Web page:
Cover of Pokko and the DrumPokko and the Drum by Matthew Forsythe

I’m astonished I haven’t reviewed this one on the website, though I did feature it on our Instagram page. I’ve seen this book on every single best of 2019 list, and it’s well deserved. It’s such an interesting picture book, both dark and humorous. It’s about a father who gives his son Pokko a drum and regrets it deeply. Pokko will not stop playing on that drum! The mother is reading and doesn’t particularly notice. The father kicks Pokko out of the house, but then Pokko continues his drumming, inspiring a forest of animals to join in. Well, except that one that’s eaten. This is another library book I’m considering buying. There’s something about it that reminds me of Maurice Sendak. It’s nothing like Sendak thematically or visually. I think it’s because Pokko feels like it can exist outside of children’s literature. It is what it is and that just so happens to be a picture book. Like it’s a work of art.

Cover of Go Girls Go by GilbertGo, Girls, Go! by Frances Gilbert, Illustrated by Allison Black

I’ve seen no one talking about this book, but it’s such a fun read! We randomly picked it out at the library just last week, and now I’m met with many a “Read Go, Girls, Go! Right Now! Please!” every day. These library books Marian falls in love with are going to break the bank! This is a vehicle’s book with all-girl drivers, woot! Though of course boys can read it too! It’s catchy and sing-song and Marian loves seeing all the vehicles. I’ve been irritated about how all the vehicle books we’ve been reading only use ‘he’ pronouns. This is a refreshing and much-needed change.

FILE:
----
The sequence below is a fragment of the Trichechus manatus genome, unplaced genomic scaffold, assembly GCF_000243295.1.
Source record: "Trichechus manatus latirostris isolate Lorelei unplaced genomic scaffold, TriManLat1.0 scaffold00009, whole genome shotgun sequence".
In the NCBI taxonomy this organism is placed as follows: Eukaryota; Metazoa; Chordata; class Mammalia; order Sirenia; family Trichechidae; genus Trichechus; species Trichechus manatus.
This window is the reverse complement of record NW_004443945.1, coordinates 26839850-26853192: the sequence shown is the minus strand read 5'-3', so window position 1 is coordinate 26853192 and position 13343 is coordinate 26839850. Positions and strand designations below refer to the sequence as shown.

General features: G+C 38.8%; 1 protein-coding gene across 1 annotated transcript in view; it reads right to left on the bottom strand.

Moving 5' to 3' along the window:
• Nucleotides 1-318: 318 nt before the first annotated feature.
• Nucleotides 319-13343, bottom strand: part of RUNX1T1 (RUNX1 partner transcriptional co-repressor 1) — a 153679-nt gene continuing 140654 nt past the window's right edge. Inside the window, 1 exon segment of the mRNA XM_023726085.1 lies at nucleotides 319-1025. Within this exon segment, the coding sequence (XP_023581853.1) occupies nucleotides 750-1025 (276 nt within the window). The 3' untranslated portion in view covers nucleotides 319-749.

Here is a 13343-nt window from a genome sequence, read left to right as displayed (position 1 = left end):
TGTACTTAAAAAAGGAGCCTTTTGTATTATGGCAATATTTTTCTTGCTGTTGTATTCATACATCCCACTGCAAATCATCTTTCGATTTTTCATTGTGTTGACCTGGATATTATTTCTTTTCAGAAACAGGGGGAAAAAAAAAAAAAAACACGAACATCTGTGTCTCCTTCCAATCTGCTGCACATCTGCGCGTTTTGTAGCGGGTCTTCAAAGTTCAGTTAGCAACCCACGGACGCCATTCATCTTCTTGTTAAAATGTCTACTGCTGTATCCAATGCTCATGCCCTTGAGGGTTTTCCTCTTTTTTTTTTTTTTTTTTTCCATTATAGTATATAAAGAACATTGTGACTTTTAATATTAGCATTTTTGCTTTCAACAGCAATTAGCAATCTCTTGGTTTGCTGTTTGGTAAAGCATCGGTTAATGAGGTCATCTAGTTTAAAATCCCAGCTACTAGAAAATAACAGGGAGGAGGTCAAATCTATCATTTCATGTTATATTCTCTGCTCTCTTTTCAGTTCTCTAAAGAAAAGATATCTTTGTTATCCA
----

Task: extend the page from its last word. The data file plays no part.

Cover of Between Us and Abuela by PerkinsBetween Us and Abuela: A Family Story from the Border by Mitali Perkins, Illustrated by Sara Palacios

I’ve already reviewed this book three times on the website, and once on Instagram, so clearly it’s a favorite. It tells a unique Christmas story, one that will resonate all year long. I will say, Marian is a bit too young for it. I recommend it for children 4 and up.

Cover of Snow Still by SurpliceSnow Still by Holly Surplice

I’m not sure if others will find this board book as charming as we do. You see, Marian has a lovey that goes with her EVERYWHERE, and that lovey is a stuffed fawn. Fawn is very precious to us. We have no pets, so Fawn is like our pet, a member of the family. Snow Still is a little poem about a Fawn discovering winter. There are maybe 12 words in the entire book. Marian has them all memorized and can read us the book. I believe it’s the first book she’s memorized word for word, although we’ve had some others that were pretty close. She tends to prefer long books too. In fact, I think this is the only board book she requests to read. The illustrations are incredibly sweet and evocative of winter. It’s a perfect winter read for toddlers!

What are your favorite children’s books from 2019?

Leave a Reply